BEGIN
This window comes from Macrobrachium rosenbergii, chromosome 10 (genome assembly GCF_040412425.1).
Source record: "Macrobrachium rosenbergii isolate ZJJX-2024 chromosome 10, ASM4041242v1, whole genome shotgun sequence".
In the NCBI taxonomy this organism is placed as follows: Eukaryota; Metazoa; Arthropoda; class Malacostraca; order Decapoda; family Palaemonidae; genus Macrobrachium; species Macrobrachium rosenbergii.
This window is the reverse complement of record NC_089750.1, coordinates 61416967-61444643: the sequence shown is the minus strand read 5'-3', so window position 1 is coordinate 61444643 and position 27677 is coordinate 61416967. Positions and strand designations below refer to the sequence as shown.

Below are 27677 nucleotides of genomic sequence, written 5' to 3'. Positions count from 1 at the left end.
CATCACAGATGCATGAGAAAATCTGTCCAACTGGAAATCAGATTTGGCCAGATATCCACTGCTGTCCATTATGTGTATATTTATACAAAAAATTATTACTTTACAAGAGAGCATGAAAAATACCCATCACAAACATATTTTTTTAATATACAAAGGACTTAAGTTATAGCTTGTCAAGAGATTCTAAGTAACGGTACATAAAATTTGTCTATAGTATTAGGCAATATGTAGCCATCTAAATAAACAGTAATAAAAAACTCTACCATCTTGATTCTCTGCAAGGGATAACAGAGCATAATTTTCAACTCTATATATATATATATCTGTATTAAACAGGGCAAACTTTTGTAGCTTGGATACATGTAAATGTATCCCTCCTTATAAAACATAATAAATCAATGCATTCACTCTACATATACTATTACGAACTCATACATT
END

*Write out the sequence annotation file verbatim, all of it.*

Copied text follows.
This window comes from Macrobrachium rosenbergii, chromosome 10 (genome assembly GCF_040412425.1).
Source record: "Macrobrachium rosenbergii isolate ZJJX-2024 chromosome 10, ASM4041242v1, whole genome shotgun sequence".
In the NCBI taxonomy this organism is placed as follows: Eukaryota; Metazoa; Arthropoda; class Malacostraca; order Decapoda; family Palaemonidae; genus Macrobrachium; species Macrobrachium rosenbergii.
This window is the reverse complement of record NC_089750.1, coordinates 61416967-61444643: the sequence shown is the minus strand read 5'-3', so window position 1 is coordinate 61444643 and position 27677 is coordinate 61416967. Positions and strand designations below refer to the sequence as shown.

Below are 27677 nucleotides of genomic sequence, written 5' to 3'. Positions count from 1 at the left end.
CATCACAGATGCATGAGAAAATCTGTCCAACTGGAAATCAGATTTGGCCAGATATCCACTGCTGTCCATTATGTGTATATTTATACAAAAAATTATTACTTTACAAGAGAGCATGAAAAATACCCATCACAAACATATTTTTTTAATATACAAAGGACTTAAGTTATAGCTTGTCAAGAGATTCTAAGTAACGGTACATAAAATTTGTCTATAGTATTAGGCAATATGTAGCCATCTAAATAAACAGTAATAAAAAACTCTACCATCTTGATTCTCTGCAAGGGATAACAGAGCATAATTTTCAACTCTATATATATATATATCTGTATTAAACAGGGCAAACTTTTGTAGCTTGGATACATGTAAATGTATCCCTCCTTATAAAACATAATAAATCAATGCATTCACTCTACATATACTATTACGAACTCATACATT